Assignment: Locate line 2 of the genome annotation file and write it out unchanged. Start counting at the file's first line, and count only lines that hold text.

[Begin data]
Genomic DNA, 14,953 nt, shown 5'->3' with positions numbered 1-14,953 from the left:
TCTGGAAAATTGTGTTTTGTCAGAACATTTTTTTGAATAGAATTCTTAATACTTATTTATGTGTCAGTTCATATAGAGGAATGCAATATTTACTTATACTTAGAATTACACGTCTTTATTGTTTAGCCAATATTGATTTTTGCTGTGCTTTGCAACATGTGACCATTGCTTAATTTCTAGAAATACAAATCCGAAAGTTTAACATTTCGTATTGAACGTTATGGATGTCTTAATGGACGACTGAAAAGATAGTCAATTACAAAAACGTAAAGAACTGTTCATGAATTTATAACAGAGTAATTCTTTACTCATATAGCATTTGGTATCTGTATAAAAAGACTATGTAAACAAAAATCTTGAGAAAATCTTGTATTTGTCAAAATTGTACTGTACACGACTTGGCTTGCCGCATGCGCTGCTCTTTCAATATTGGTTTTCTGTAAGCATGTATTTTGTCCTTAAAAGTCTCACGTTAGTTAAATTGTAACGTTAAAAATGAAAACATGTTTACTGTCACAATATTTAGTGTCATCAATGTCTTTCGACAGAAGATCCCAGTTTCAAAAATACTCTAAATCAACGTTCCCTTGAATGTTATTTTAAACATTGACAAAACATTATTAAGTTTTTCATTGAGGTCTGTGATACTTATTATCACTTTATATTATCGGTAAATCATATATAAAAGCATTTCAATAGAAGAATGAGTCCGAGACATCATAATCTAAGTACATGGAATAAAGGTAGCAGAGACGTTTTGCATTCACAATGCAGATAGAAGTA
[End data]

TCTGGAAAATTGTGTTTTGTCAGAACATTTTTTTGAATAGAATTCTTAATACTTATTTATGTGTCAGTTCATATAGAGGAATGCAATATTTACTTATACTTAGAATTACACGTCTTTATTGTTTAGCCAATATTGATTTTTGCTGTGCTTTGCAACATGTGACCATTGCTTAATTTCTAGAAATACAAATCCGAAAGTTTAACATTTCGTATTGAACGTTATGGATGTCTTAATGGACGACTGAAAAGATAGTCAATTACAAAAACGTAAAGAACTGTTCATGAATTTATAACAGAGTAATTCTTTACTCATATAGCATTTGGTATCTGTATAAAAAGACTATGTAAACAAAAATCTTGAGAAAATCTTGTATTTGTCAAAATTGTACTGTACACGACTTGGCTTGCCGCATGCGCTGCTCTTTCAATATTGGTTTTCTGTAAGCATGTATTTTGTCCTTAAAAGTCTCACGTTAGTTAAATTGTAACGTTAAAAATGAAAACATGTTTACTGTCACAATATTTAGTGTCATCAATGTCTTTCGACAGAAGATCCCAGTTTCAAAAATACTCTAAATCAACGTTCCCTTGAATGTTATTTTAAACATTGACAAAACATTATTAAGTTTTTCATTGAGGTCTGTGATACTTATTATCACTTTATATTATCGGTAAATCATATATAAAAGCATTTCAATAGAAGAATGAGTCCGAGACATCATAATCTAAGTACATGGAATAAAGGTAGCAGAGACGTTTTGCATTCACAATGCAGATAGAAGTA